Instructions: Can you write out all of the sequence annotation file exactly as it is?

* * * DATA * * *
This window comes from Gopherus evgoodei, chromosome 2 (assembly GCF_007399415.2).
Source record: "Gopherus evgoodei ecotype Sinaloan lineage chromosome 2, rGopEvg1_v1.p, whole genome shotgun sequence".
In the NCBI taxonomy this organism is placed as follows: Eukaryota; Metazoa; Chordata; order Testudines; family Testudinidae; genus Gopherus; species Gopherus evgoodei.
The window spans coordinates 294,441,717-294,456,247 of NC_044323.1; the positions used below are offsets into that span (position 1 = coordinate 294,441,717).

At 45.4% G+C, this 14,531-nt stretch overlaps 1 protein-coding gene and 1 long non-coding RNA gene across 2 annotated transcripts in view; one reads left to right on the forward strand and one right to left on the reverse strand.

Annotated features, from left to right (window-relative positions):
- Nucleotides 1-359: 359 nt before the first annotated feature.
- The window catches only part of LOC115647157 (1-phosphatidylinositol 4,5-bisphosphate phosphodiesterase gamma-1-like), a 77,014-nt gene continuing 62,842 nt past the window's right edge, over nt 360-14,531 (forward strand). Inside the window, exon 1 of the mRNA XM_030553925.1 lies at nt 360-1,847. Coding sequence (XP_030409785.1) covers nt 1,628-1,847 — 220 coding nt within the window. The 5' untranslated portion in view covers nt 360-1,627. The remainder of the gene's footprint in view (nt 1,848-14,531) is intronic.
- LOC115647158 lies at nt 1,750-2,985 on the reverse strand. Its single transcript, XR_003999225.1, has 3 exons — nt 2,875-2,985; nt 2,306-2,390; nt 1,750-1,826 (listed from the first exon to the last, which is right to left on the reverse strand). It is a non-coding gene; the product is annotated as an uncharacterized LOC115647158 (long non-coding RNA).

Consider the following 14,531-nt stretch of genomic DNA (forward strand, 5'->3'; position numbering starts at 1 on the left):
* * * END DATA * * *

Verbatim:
This window comes from Gopherus evgoodei, chromosome 2 (assembly GCF_007399415.2).
Source record: "Gopherus evgoodei ecotype Sinaloan lineage chromosome 2, rGopEvg1_v1.p, whole genome shotgun sequence".
In the NCBI taxonomy this organism is placed as follows: Eukaryota; Metazoa; Chordata; order Testudines; family Testudinidae; genus Gopherus; species Gopherus evgoodei.
The window spans coordinates 294,441,717-294,456,247 of NC_044323.1; the positions used below are offsets into that span (position 1 = coordinate 294,441,717).

At 45.4% G+C, this 14,531-nt stretch overlaps 1 protein-coding gene and 1 long non-coding RNA gene across 2 annotated transcripts in view; one reads left to right on the forward strand and one right to left on the reverse strand.

Annotated features, from left to right (window-relative positions):
- Nucleotides 1-359: 359 nt before the first annotated feature.
- The window catches only part of LOC115647157 (1-phosphatidylinositol 4,5-bisphosphate phosphodiesterase gamma-1-like), a 77,014-nt gene continuing 62,842 nt past the window's right edge, over nt 360-14,531 (forward strand). Inside the window, exon 1 of the mRNA XM_030553925.1 lies at nt 360-1,847. Coding sequence (XP_030409785.1) covers nt 1,628-1,847 — 220 coding nt within the window. The 5' untranslated portion in view covers nt 360-1,627. The remainder of the gene's footprint in view (nt 1,848-14,531) is intronic.
- LOC115647158 lies at nt 1,750-2,985 on the reverse strand. Its single transcript, XR_003999225.1, has 3 exons — nt 2,875-2,985; nt 2,306-2,390; nt 1,750-1,826 (listed from the first exon to the last, which is right to left on the reverse strand). It is a non-coding gene; the product is annotated as an uncharacterized LOC115647158 (long non-coding RNA).

Consider the following 14,531-nt stretch of genomic DNA (forward strand, 5'->3'; position numbering starts at 1 on the left):